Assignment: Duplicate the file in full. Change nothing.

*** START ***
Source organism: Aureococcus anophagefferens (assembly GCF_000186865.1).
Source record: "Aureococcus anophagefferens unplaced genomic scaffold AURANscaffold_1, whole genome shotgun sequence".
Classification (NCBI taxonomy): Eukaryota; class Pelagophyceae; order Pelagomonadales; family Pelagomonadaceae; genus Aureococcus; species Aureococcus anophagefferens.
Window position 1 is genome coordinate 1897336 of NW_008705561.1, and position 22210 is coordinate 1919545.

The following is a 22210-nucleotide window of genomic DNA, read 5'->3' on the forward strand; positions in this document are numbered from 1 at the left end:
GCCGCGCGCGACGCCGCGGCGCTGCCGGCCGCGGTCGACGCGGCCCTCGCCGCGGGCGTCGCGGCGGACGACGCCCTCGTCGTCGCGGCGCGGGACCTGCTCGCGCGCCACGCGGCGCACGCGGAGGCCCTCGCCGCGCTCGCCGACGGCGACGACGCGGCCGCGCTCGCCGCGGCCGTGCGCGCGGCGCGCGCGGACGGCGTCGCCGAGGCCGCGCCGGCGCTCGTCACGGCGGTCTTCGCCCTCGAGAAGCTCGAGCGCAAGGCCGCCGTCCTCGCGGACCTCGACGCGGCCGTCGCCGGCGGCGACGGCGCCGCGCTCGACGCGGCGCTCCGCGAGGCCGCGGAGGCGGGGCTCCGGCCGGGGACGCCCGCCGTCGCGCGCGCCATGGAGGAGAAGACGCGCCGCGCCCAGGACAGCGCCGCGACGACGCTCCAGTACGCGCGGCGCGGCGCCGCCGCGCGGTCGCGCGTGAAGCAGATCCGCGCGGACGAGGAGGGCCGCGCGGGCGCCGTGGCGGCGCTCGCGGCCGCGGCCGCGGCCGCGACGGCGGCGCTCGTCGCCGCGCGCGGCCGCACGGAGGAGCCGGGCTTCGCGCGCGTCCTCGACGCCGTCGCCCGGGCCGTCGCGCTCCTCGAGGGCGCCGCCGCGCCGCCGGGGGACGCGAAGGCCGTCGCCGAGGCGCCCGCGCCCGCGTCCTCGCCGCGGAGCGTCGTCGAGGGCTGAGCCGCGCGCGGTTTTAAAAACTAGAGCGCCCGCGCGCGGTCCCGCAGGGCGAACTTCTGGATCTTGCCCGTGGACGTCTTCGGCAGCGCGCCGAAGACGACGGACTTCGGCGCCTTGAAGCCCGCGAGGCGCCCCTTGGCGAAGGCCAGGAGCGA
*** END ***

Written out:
Source organism: Aureococcus anophagefferens (assembly GCF_000186865.1).
Source record: "Aureococcus anophagefferens unplaced genomic scaffold AURANscaffold_1, whole genome shotgun sequence".
Classification (NCBI taxonomy): Eukaryota; class Pelagophyceae; order Pelagomonadales; family Pelagomonadaceae; genus Aureococcus; species Aureococcus anophagefferens.
Window position 1 is genome coordinate 1897336 of NW_008705561.1, and position 22210 is coordinate 1919545.

The following is a 22210-nucleotide window of genomic DNA, read 5'->3' on the forward strand; positions in this document are numbered from 1 at the left end:
GCCGCGCGCGACGCCGCGGCGCTGCCGGCCGCGGTCGACGCGGCCCTCGCCGCGGGCGTCGCGGCGGACGACGCCCTCGTCGTCGCGGCGCGGGACCTGCTCGCGCGCCACGCGGCGCACGCGGAGGCCCTCGCCGCGCTCGCCGACGGCGACGACGCGGCCGCGCTCGCCGCGGCCGTGCGCGCGGCGCGCGCGGACGGCGTCGCCGAGGCCGCGCCGGCGCTCGTCACGGCGGTCTTCGCCCTCGAGAAGCTCGAGCGCAAGGCCGCCGTCCTCGCGGACCTCGACGCGGCCGTCGCCGGCGGCGACGGCGCCGCGCTCGACGCGGCGCTCCGCGAGGCCGCGGAGGCGGGGCTCCGGCCGGGGACGCCCGCCGTCGCGCGCGCCATGGAGGAGAAGACGCGCCGCGCCCAGGACAGCGCCGCGACGACGCTCCAGTACGCGCGGCGCGGCGCCGCCGCGCGGTCGCGCGTGAAGCAGATCCGCGCGGACGAGGAGGGCCGCGCGGGCGCCGTGGCGGCGCTCGCGGCCGCGGCCGCGGCCGCGACGGCGGCGCTCGTCGCCGCGCGCGGCCGCACGGAGGAGCCGGGCTTCGCGCGCGTCCTCGACGCCGTCGCCCGGGCCGTCGCGCTCCTCGAGGGCGCCGCCGCGCCGCCGGGGGACGCGAAGGCCGTCGCCGAGGCGCCCGCGCCCGCGTCCTCGCCGCGGAGCGTCGTCGAGGGCTGAGCCGCGCGCGGTTTTAAAAACTAGAGCGCCCGCGCGCGGTCCCGCAGGGCGAACTTCTGGATCTTGCCCGTGGACGTCTTCGGCAGCGCGCCGAAGACGACGGACTTCGGCGCCTTGAAGCCCGCGAGGCGCCCCTTGGCGAAGGCCAGGAGCGA